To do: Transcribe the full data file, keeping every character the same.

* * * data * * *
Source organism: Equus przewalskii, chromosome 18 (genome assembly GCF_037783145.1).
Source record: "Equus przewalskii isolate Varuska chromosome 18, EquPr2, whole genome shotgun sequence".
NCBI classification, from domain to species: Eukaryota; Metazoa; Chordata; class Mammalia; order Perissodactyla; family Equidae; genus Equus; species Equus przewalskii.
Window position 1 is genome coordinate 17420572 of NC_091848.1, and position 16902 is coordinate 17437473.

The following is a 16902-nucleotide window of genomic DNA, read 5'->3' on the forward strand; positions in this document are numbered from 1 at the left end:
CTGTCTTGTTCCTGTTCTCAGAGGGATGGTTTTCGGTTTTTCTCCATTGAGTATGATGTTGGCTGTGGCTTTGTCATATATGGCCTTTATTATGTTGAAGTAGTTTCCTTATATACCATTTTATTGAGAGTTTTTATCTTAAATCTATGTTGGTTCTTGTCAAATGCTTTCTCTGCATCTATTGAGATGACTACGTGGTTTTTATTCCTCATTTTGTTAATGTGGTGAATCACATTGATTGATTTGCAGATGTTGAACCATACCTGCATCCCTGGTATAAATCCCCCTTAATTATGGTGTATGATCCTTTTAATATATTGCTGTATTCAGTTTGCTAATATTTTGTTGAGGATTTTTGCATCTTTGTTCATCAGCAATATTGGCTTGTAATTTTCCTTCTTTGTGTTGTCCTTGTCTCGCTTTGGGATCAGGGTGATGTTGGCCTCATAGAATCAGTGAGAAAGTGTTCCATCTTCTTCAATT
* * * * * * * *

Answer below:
Source organism: Equus przewalskii, chromosome 18 (genome assembly GCF_037783145.1).
Source record: "Equus przewalskii isolate Varuska chromosome 18, EquPr2, whole genome shotgun sequence".
NCBI classification, from domain to species: Eukaryota; Metazoa; Chordata; class Mammalia; order Perissodactyla; family Equidae; genus Equus; species Equus przewalskii.
Window position 1 is genome coordinate 17420572 of NC_091848.1, and position 16902 is coordinate 17437473.

The following is a 16902-nucleotide window of genomic DNA, read 5'->3' on the forward strand; positions in this document are numbered from 1 at the left end:
CTGTCTTGTTCCTGTTCTCAGAGGGATGGTTTTCGGTTTTTCTCCATTGAGTATGATGTTGGCTGTGGCTTTGTCATATATGGCCTTTATTATGTTGAAGTAGTTTCCTTATATACCATTTTATTGAGAGTTTTTATCTTAAATCTATGTTGGTTCTTGTCAAATGCTTTCTCTGCATCTATTGAGATGACTACGTGGTTTTTATTCCTCATTTTGTTAATGTGGTGAATCACATTGATTGATTTGCAGATGTTGAACCATACCTGCATCCCTGGTATAAATCCCCCTTAATTATGGTGTATGATCCTTTTAATATATTGCTGTATTCAGTTTGCTAATATTTTGTTGAGGATTTTTGCATCTTTGTTCATCAGCAATATTGGCTTGTAATTTTCCTTCTTTGTGTTGTCCTTGTCTCGCTTTGGGATCAGGGTGATGTTGGCCTCATAGAATCAGTGAGAAAGTGTTCCATCTTCTTCAATT